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At long last, Chris Sale’s dream of pitching in World Series is about to come true

While discussing a 107-year-old White Sox strikeout record he was closing in on back in September 2015, Chris Sale was staring at the lanyard holding my press credential.

It was near the end of another dominant season gone to waste, and Sale clearly was tired of the losing.

“It’s cool to talk about, to talk to your buddies and your family about stuff like this (record),” Sale told reporters. “But I see a (reporter) wearing a postseason lanyard right there. You don’t get to the postseason with strikeouts. You don’t get to the playoffs with fancy numbers and stuff like that.

“You get there by wins, and I think everybody in this clubhouse and everybody around major-league baseball can tell you that there’s one thing that’s important, and that’s winning.”

A little more than three years later, Sale finally is where he always wanted to be: starting Game 1 of the World Series, which begins Tuesday night at Fenway Park.

It has been a long and adventurous journey for the Red Sox ace, who started out in the White Sox bullpen in the summer of 2010 and quickly developed into one of the game’s elite starters.

Sale was supposed to be leading the White Sox into the World Series, having signed a five-year, $32.5 million deal with two team-option years during 2013 spring training that made him one of the game’s biggest bargains. The White Sox annually tried to surround him with enough talent to get to the postseason, but they finally gave up after 2016 and dealt him to the Red Sox in the trade that kick-started the rebuild.

Most lauded the deal that brought top prospects Yoan Moncada and Michael Kopech to the White Sox. But Moncada’s first full major-league season this year was a disappointment, and Tommy John elbow surgery in September ended the promising beginning of Kopech’s major-league career.

Sale, meanwhile, has started the last two All-Star Games wearing a Red Sox uniform and has gone 29-12 with a 2.56 ERA and 545 strikeouts in 372 1/3 innings. At one point this season he went 6-0 with an 0.20 ERA over seven starts, the best seven-start span since Bob Gibson posted an 0.14 ERA in 1968.

But we haven’t seen the best of Sale in October, and who knows how long he will be allowed to go after being hospitalized with a stomach illness after starting Game 1 of the American League Championship Series.

Sale battled shoulder issues during the second half and probably missed a chance at winning his first Cy Young Award by resting his arm to be strong for the postseason. He pitched only four innings in the ALCS loss to the Astros, allowing two runs on one hit, four walks and a hit batter. More worrisome was the fact Sale’s average fastball velocity dipped from 95 mph to 92 from his division series victory over the Yankees.

But after waiting so long for this opportunity, Sale should be ready to return to his normal self on a prime-time stage with the nation watching.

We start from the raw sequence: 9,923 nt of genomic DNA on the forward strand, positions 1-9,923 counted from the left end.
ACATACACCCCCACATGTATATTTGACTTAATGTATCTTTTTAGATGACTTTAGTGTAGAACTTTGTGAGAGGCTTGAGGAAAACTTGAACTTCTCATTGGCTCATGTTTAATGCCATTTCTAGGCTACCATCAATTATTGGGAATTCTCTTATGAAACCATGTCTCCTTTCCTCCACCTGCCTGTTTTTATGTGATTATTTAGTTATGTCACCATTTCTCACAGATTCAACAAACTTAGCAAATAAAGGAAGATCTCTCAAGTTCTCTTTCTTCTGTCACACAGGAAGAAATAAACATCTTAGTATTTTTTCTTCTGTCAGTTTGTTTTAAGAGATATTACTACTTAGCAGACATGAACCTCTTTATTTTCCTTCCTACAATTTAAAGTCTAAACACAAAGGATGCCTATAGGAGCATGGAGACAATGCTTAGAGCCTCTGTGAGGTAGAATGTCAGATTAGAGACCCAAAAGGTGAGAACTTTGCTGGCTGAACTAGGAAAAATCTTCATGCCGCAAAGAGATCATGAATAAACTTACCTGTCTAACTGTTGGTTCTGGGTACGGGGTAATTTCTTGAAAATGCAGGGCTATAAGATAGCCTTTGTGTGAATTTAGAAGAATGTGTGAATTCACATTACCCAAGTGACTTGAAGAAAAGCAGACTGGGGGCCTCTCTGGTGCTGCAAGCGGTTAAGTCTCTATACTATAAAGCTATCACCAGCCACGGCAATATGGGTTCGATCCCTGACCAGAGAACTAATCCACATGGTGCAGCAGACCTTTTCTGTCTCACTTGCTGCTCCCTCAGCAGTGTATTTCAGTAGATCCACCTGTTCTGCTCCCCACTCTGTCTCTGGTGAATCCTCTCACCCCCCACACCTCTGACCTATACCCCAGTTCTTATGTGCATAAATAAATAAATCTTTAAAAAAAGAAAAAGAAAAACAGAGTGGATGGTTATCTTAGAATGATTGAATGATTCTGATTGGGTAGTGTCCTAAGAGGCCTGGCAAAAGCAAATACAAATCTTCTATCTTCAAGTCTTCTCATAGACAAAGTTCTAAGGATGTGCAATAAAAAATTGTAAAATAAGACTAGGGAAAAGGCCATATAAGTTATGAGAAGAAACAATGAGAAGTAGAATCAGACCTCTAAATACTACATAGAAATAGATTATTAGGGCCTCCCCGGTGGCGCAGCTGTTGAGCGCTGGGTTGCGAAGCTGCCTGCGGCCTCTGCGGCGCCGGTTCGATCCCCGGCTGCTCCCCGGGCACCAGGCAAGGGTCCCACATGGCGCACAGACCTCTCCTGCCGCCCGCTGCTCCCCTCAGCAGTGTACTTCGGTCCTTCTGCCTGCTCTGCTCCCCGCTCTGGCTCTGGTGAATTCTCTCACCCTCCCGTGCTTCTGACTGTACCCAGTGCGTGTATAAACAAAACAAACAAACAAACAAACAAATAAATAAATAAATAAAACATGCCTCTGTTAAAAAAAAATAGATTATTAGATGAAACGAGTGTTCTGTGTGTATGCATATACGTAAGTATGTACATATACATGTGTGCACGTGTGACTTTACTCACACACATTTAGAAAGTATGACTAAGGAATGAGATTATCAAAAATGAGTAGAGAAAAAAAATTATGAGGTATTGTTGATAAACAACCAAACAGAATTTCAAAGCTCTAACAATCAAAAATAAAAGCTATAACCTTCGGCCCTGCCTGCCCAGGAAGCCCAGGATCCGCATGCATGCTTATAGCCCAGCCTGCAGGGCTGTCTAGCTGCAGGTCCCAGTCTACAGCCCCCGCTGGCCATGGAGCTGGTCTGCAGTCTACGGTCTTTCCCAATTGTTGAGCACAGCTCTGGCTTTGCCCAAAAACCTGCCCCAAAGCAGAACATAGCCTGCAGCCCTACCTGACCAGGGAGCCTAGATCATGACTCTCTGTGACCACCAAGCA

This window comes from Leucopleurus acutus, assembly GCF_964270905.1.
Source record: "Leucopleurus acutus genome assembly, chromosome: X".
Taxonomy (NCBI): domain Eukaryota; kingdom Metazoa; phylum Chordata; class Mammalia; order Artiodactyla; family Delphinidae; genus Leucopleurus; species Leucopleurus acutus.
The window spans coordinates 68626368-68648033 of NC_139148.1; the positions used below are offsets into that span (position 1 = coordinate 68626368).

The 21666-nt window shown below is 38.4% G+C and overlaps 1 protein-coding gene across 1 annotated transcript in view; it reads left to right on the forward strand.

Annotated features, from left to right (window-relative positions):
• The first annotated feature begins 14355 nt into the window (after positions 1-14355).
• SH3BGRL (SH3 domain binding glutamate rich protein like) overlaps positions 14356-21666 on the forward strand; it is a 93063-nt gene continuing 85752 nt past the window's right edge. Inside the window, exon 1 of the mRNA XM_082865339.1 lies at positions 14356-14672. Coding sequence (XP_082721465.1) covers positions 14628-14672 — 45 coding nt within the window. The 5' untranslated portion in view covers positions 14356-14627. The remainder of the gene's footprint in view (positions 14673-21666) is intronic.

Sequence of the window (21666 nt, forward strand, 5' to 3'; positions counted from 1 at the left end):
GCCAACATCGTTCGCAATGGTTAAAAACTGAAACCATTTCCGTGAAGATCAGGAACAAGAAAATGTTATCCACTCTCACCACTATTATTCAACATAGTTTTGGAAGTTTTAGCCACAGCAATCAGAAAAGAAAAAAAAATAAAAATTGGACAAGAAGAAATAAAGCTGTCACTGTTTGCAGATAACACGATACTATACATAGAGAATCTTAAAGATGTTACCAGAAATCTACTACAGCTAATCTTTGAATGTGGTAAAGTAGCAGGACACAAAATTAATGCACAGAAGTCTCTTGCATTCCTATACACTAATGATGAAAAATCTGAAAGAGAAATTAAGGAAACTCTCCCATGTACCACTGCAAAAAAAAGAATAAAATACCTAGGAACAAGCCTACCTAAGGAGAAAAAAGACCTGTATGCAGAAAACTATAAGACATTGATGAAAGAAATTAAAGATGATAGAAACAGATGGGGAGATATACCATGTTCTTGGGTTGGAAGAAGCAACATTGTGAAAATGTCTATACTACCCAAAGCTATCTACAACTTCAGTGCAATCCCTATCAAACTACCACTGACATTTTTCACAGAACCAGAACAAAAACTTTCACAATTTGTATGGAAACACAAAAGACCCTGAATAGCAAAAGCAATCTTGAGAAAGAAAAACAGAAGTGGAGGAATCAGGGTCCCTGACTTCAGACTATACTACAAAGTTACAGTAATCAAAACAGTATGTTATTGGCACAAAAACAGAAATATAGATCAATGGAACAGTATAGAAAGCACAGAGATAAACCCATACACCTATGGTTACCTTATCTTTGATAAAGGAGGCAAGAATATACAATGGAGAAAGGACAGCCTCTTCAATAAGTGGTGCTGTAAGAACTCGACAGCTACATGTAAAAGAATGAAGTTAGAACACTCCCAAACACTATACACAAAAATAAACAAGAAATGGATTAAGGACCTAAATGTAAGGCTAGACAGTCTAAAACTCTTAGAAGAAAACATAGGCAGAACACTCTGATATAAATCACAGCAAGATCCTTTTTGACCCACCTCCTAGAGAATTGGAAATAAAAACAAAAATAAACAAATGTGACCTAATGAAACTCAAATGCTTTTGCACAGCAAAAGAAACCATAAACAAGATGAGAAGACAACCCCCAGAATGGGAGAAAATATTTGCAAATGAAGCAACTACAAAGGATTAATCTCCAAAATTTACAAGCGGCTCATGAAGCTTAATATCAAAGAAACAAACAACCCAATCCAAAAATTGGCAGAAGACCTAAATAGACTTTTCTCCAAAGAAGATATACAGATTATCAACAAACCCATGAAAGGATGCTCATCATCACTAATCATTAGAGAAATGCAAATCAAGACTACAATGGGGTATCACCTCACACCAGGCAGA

It will be a bittersweet moment for the White Sox, who knew they were dealing one of the best pitchers in franchise history when they sent Sale to Boston.

He could be difficult to deal with at times, as evidenced by the episode in which he sliced up his teammates’ throwback uniforms so he wouldn’t have to pitch in one and the day he ripped management over the decision to stop allowing Adam LaRoche’s son, Drake, to be with the team. Once he even tried to get into the visitors’ clubhouse after an on-field brawl with the Royals, hoping for Round 2.

But the White Sox always chalked it up to Sale’s competitive nature, and nothing he could do off the field ever trumped what he did on the mound.

Sale has one more season in Boston before hitting free agency, where he figures to command one of the biggest contracts in the game. He never complained about his team-friendly contract, even after White Sox teammate Jeff Samardzija fled for a $90 million deal with the Giants after the 2015 season.

“Don’t feel bad for me, man,” he told me at SoxFest in 2016. “I’m in a good spot, trust me. I’ve said it a million times: I knew exactly what I was getting into when I got into it. My agent thoroughly traveled down every avenue that could possibly be traveled down. And I’ll have my shot again hopefully.”

When I asked Sale if he thought the traditionally conservative-spending White Sox would pony up the kind of money needed to keep him on the South Side for years to come, he said it was “too hard to even talk about” playing elsewhere.

“I love Chicago and I’m glad I’m here now,” he said. “I appreciate it while I have it.”

White Sox fans appreciated Sale while he was here, and no doubt many will be rooting for him when he takes the mound Tuesday to start the World Series. Maybe someday he will come back to the place he loved, helping take the rebuild to the next step, as Jon Lester did in signing with the Cubs in 2014.

You can always dream.

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Twitter @PWSullivan

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